Welcome to our quarterly e-magazine for motor finance professionals.

Our main feature looks at how the retail network of auto dealerships survived Covid both here in the UK and the US. This was a time when traditional brick-and-mortar players saw their operations fall out of favour as digital-only propositions gained ground.

What a difference a couple of years makes. Today, many traditional car dealerships are living proof that rumours of their passing have been greatly exaggerated. Indeed, many of these dealerships used the pandemic downtime to raise their digital game. At the same time, digital-only auto providers found that their acquisition-led strategies and grow-quick funding arrangements during Covid have come unstuck - just as shoppers have shown a distinct preference for dealerships that can offer the human touch wrapped in a digital offering coming out of 2022.

Another feature of ours looks at a report by Transport & Environment, a European clean transport campaign group, that claims leasing deals for BEVs are overpriced. The authors of the report say they have analysed 2.7 million used car prices in Europe’s biggest markets, including the UK, and found that the residual values arrived at by leasing companies are not aligned with the market.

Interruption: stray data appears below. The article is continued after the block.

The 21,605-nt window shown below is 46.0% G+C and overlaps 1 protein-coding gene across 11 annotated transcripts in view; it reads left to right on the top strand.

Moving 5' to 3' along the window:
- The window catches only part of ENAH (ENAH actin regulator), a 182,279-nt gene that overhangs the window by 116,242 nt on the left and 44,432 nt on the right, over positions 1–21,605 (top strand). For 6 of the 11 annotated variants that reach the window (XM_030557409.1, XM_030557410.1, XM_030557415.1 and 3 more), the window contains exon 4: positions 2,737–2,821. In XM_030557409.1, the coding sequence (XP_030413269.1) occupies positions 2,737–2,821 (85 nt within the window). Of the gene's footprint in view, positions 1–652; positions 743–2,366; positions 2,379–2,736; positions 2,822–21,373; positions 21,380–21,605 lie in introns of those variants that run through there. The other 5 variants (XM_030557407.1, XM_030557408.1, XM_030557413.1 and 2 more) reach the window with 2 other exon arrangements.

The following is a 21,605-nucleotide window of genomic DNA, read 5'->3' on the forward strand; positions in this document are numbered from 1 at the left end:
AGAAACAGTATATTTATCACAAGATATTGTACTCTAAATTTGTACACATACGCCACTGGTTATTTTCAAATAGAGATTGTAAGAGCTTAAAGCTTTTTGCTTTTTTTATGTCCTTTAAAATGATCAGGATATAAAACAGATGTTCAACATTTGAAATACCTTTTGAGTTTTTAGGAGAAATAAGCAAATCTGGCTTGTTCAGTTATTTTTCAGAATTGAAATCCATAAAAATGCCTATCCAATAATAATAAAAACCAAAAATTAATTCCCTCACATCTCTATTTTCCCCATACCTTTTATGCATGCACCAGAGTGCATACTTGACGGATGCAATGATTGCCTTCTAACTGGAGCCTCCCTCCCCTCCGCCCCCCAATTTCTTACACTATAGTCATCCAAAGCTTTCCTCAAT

T&E say this pricing strategy has created a "misalignment" between the high monthly rates charged for BEVs and their actual depreciation in the used car market. Many of you may be interested to know what the BVRLA and Auto Trader make of these claims.  

These are just two of our stories!

Best regards,
Alejandro Gonzalez
, editor

Welcome to the first Motor Finance digital edition of 2021.

Roughly a year ago, reports of a deadly virus in the Wuhan district of China began gaining real traction in the global press. Videos of overran hospitals and deserted streets flooded social media, but for most people (myself included), the virus still seemed like a distant problem in a distant land.

Fast forward a few weeks and most of the world’s population found itself in various forms of lockdown. Governments scrambled to alleviate the immense stress on health services, while industry screeched to a halt.

Automotive was one of the most adversely affected sectors, as factories and dealerships were forced to close their doors and shut down production. Government schemes and support packages were rolled out across the world to support struggling businesses, with some countries launching automotive-specific rescue packages worth billions of pounds.

The summer months brought a welcome fall in Covid-19 cases and a relaxation of lockdown measures, however hopes of a V-shaped recovery were soon dashed by the emergence of a second wave of the virus. Recovery remains fractured and unpredictable, but with vaccines being rolled out at a rapid rate, there is now real hope that we are approaching the end of this very dark tunnel.

In this edition we look back at how various automotive industries around the world reacted to the outbreak, and question what lasting impact Covid-19 will have on consumer behaviour and business processes.

Chris Lemmon, editor